Who pays the corporate income tax ? Shareholders or Workers ?

One of the hot topics sure to come up during the election campaign and the debates is the issue of taxation. The two opposition parties both are proposing increases in taxation .But their plans differ. The Liberals want to increase taxes on the top one percent of income earners, those earning above $200,000  through  an increase in the marginal rate of taxation for those earning above this level. This idea arises out of the work of inequality experts like Thomas Piketty who argue controversially that the normal capital accumulation process inevitably will lead to growing inequality unless there is a conscious policy of countering the tendency.

The New Democrats, on the other hand , surprisingly don’t address the issue of wealth directly. Instead they propose an increase in the rate of corporate income tax from the current historically low federal rate of 15 % down from over 25 % a few years ago. The combined rate for Ontario is now 26.5% versus 39% in the U.S. They haven’t specified the exact rate they want to raise the rate to but from comments by their leader Mr.Mulcair it would be somewhere close to 18 %. For purposes of comparison we should note that the U.S. rate is much higher.

Mr. Harper will argue that this increase in the rate will kill jobs and slow growth losing corporate directed investment to our competitors. Mr. Mulcair will respond by pointing out that this proposed rate increase will still leave the rate well below what it was when Mr. Harper came to power.

Furthermore ,most shareholders are well off. These well off shareholders have done very well this past decade unlike the vast majority of Canadian workers.In addition there are many loopholes in the tax act by which corporations can legally shelter income by moving their head offices to a low tax jurisdiction.

But who pays the tax ? The fact is there is no scientific consensus on the precise answer to the question. Some economists argue that the tax is largely paid by the shareholders of the corporation who receive smaller after tax dividends and capital appreciation in order that the tax can be paid. Other economists argue that while shareholders pay as much as 80 % of the tax, the workers pay as much as 18 % in the form of lower wages due to lowered productivity because of the slower growth of capital and investment in technology. There is also the argument that the tax can be largely shifted to the final consumer of the product. But here we have to pay attention to degree of oligopoly power the firm has which determines its ability to increase prices without losing more sales than its worth to competitors. If it lacks this oligopoly power it cannot shift the tax forward to consumers very easily.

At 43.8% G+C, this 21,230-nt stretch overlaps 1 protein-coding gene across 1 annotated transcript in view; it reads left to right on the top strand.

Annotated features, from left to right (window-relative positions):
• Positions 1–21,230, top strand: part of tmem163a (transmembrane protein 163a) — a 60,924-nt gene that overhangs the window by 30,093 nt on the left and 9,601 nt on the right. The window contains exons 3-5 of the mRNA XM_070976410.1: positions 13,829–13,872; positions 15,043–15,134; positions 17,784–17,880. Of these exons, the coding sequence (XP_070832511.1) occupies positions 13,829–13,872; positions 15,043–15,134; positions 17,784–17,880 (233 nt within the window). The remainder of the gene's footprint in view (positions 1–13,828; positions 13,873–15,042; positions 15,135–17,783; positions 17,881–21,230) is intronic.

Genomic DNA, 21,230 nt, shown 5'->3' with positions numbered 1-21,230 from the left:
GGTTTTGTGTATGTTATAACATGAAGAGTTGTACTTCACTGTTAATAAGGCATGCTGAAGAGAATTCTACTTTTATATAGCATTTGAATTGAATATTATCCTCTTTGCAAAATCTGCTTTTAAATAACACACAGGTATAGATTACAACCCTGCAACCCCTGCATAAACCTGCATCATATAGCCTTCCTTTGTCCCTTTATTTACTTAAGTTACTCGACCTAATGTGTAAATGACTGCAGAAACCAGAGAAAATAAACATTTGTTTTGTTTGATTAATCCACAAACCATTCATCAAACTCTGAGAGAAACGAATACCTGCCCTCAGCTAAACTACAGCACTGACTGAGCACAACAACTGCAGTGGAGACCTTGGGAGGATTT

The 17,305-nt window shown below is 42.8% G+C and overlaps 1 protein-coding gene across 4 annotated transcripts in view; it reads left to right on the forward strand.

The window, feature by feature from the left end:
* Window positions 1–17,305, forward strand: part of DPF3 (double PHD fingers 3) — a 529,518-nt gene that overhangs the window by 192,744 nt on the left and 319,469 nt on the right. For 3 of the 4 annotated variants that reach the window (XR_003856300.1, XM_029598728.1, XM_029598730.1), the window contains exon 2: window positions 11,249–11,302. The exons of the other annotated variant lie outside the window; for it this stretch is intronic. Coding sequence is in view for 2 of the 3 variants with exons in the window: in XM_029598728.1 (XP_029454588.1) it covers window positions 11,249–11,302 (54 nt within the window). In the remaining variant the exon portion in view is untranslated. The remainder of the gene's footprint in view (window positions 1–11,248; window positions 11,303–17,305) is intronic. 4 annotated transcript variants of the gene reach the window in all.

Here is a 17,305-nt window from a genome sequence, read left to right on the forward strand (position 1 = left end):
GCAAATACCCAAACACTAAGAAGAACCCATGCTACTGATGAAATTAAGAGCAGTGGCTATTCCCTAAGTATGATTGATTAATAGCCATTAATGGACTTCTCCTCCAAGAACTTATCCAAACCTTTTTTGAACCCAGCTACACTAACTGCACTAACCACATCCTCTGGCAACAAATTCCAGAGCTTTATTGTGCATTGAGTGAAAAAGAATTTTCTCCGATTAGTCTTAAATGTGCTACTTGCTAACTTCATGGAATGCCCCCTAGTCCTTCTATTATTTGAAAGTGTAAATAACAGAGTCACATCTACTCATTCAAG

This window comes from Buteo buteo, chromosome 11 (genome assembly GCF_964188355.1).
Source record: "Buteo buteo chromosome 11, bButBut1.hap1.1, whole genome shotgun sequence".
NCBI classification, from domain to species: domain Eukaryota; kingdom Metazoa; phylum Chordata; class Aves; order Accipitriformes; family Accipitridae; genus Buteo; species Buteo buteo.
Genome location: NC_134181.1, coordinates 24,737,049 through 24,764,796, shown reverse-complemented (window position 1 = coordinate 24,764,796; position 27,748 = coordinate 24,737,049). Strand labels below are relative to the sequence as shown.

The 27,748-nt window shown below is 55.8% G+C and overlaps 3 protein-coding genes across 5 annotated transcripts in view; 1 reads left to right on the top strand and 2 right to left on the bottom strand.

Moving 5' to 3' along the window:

So the final judgement is up in the air. Increasing taxes may well yield additional revenues from the corporations and shareholders but will it lose revenues from workers whose wages and job opportunities grow more slowly. Its a complex question that needs careful thought and research to answer. We will see if in the debates the leaders address any of these complexities or simply resort to vague slogans and sweeping claims.

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About haroldchorneyeconomist

I am Professor of political economy at Concordia university in Montréal, Québec, Canada. I received my B.A.Hons (econ.&poli sci) from the University of Manitoba. I also completed my M.A. degree in economics there. Went on to spend two years at the London School of Economics as a Ph.D. student in economics and then completed my Ph.D. in political economy at the University of Toronto. Was named a John W.Dafoe fellow, a CMHC fellow and a Canada Council fellow. I also was named a Woodrow Wilson fellow in 1968 after completing my first class honours undergraduate degree. Worked as an economist in the area of education, labour economics and as the senior economist with the Manitoba Housing and Renewal Corporation for the Government of Manitoba from 1972 to 1978. I also have worked as an economic consultant for MDT socio-economic consultants and have been consulted on urban planning, health policy, linguistic duality and public sector finance questions by the governments of Manitoba, Saskatchewan,the cities of Regina and Saskatoon, Ontario and the Federal government of Canada. I have also been consulted by senior leaders of the British Labour party, MPs from the Progressive Conservative party, the Liberal party and the New Democrats on economic policy questions. Members of the Government of France under the Presidency of Francois Mitterand discussed my work on public sector deficits. I have also run for elected office at the municipal level. I first began to write about quantitative easing as a useful policy option during the early 1980s.
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